Woman with hands on her head with a gauge reading on the low end on her face.

If Only There Was a Fatigue-O-Meter

I’ve been wishing for a fatigue-o-meter. It would be a device that you touch and magically measures and reports on your level of fatigue. In my mind, it looks like a large brass round clock or barometer (or alethiometer—extra points to people who get the reference!).

Measuring chronic RA fatigue

When I hold the fatigue-o-meter, the hands would twirl then settle on my current level of fatigue. I imagine that the points on the dial would change as I discover (mine for?) new low levels of energy. It would be large and heavy. Perhaps I wouldn’t be able to lift it well. It would be kind of awkward and not practically portable. But it would always tell me the truth.

Fatigue comes with self-doubt

I think other people with fatigue struggle with this problem. We start to doubt ourselves. Am I really tired? Am I more tired than I was last week? A month ago? A year ago? A decade ago? How am I compared to the other day? Am I catching up? Am I falling behind?

It doesn’t matter if the answers are bad, I just want to know the truth. I feel worse than years ago - is that true? Sometimes I worry that my life was charged on one battery and my light is flashing. I’m getting low! Where do I find the charger?

As mean as it may sound, the fatigue-o-meter would also confirm what I believe in my heart: that I truly am the most tired person in my vicinity—nearly always. When I hear someone complaining about being tired, I could test them with the fatigue-o-meter then hit them upside the head with it when their results are undetectable and mine are off the charts. Really, I would never condone violence. (Or would I? I’m too tired to say for sure.)

A state of chronic fatigue

When my doctor recently asked how I felt when I wake up in the morning, I cackled. I wake up tired! Seriously, how does a person wake up tired? How is that actually physically possible? Does that mean I am literally a zombie? Should I try out for a zombie show? (How is their health care? Do zombies get a good health plan?)

The energy crisis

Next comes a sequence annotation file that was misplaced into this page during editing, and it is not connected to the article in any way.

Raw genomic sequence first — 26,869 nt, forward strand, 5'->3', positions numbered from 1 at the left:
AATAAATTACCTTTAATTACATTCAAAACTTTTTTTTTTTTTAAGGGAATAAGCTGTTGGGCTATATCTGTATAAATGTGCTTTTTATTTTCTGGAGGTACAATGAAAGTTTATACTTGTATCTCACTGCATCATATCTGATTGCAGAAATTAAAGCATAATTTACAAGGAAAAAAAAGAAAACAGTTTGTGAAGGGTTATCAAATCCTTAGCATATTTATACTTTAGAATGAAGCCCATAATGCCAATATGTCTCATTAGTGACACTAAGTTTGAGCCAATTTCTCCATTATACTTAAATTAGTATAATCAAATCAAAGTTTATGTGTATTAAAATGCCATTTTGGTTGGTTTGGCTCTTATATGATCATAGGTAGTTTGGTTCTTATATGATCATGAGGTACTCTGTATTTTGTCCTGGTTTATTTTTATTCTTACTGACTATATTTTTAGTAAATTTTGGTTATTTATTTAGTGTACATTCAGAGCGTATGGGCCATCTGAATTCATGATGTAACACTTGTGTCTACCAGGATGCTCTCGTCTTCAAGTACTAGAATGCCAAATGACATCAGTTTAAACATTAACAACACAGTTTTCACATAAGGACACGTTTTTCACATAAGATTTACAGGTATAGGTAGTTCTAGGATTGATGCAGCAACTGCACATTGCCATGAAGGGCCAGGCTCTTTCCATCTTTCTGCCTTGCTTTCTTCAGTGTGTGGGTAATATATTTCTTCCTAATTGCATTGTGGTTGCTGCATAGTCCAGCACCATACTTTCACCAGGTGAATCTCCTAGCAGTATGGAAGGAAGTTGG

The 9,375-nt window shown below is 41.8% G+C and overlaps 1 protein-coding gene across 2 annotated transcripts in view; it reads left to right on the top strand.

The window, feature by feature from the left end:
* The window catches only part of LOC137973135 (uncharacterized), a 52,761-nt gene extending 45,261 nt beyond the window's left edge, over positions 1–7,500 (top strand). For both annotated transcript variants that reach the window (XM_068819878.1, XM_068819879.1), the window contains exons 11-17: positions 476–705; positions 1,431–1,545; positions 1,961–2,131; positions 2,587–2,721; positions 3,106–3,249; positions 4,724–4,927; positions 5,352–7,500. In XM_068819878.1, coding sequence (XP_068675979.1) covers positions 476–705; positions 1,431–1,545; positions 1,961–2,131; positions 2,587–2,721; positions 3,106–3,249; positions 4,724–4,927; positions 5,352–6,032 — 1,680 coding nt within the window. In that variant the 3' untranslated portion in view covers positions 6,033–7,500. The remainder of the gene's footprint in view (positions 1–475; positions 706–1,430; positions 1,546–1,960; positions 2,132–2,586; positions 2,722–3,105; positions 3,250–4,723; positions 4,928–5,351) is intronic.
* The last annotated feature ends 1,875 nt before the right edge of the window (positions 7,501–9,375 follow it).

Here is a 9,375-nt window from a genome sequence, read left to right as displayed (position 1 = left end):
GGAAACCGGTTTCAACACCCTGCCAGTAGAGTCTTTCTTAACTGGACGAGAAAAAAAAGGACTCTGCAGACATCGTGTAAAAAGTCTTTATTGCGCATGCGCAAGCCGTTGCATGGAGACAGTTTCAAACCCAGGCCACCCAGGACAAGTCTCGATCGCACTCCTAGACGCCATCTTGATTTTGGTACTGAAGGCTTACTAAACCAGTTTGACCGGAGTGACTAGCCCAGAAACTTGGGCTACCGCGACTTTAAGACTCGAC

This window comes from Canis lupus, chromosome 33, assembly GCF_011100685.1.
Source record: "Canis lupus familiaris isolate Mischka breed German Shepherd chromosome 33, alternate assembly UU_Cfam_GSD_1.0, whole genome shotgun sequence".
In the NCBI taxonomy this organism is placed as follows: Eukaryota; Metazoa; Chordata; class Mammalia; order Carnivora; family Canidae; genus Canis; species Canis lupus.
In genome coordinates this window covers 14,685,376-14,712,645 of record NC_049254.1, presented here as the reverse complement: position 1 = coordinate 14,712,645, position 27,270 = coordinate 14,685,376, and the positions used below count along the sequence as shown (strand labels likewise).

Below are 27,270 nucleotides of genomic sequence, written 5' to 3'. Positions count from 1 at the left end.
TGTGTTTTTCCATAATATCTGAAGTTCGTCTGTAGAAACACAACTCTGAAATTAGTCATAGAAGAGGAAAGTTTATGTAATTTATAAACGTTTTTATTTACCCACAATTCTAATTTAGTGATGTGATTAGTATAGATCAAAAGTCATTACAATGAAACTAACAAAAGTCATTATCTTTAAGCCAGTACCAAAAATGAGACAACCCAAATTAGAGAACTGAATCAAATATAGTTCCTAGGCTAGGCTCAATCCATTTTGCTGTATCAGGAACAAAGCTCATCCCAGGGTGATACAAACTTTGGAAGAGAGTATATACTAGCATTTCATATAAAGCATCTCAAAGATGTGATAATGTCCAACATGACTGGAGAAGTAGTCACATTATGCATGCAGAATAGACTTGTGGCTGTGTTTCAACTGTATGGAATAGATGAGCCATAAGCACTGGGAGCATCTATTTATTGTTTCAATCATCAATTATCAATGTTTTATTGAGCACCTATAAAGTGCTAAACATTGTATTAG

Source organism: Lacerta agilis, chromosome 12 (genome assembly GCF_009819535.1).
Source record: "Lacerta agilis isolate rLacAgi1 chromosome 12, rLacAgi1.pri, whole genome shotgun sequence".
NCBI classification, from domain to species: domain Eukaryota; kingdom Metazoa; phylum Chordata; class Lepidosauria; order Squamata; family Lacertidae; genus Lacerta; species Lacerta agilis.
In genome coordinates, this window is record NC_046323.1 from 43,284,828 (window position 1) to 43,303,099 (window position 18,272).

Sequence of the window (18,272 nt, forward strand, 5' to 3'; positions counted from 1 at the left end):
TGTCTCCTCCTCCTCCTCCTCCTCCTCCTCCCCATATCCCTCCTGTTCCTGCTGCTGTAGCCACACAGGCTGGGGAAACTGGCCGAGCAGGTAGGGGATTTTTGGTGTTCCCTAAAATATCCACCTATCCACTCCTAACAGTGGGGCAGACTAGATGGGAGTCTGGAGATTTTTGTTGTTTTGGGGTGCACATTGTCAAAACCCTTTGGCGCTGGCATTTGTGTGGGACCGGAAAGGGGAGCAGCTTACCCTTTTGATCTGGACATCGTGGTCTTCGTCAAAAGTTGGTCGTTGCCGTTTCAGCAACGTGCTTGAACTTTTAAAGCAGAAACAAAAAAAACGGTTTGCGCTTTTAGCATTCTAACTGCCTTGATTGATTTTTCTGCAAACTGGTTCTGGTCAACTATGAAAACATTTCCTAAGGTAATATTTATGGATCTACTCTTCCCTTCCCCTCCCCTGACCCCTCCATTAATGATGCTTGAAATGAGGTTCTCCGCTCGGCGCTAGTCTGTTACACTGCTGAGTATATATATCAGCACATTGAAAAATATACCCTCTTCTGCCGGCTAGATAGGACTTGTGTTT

I wish I could say I am in an energy deficit. It’s more like a crisis. I dream about sleep. Seriously, I am sleeping and dreaming that I am getting enough sleep. It’s just not physically possible. Perhaps it’s my rheumatoid arthritis (I’m sure a lot of it is) and I’m sure there’s some sleep apnea mixed in for bonus points. But I feel so drained that I worry my imagined fatigue-o-meter would just sigh at me and then throw itself out the window in despair (don’t worry, it’s just a patio outside – we’re on the first floor, so it will only get a little bruised).

If I could talk to my younger self, I would tell me to get more rest. But there was so much fun to be had! Late night concerts! Giggling slumber parties with friends! Travel and jet lag! Now I changed my mind—do all those things while you have the energy.

Pretending to have energy

Now I just try to fake it as much as possible. I pretend I have energy like imagination can influence reality. I put the fatigue-o-meter in a drawer and lose the instructions in the bottom of a cluttered closet. Who needs that thing anyway! It just gets me down. Tells me like it is. Never mind. Better to just do as much (or more than) I can manage on my energy. Too much life to be living! Who cares about fatigue anyway?!

By providing your email address, you are agreeing to our privacy policy.

More on this topic

This article represents the opinions, thoughts, and experiences of the author; none of this content has been paid for by any advertiser. The RheumatoidArthritis.net team does not recommend or endorse any products or treatments discussed herein. Learn more about how we maintain editorial integrity here.

Join the conversation

or create an account to comment.

Community Poll

Do you or someone you know have gout? (Select all the apply)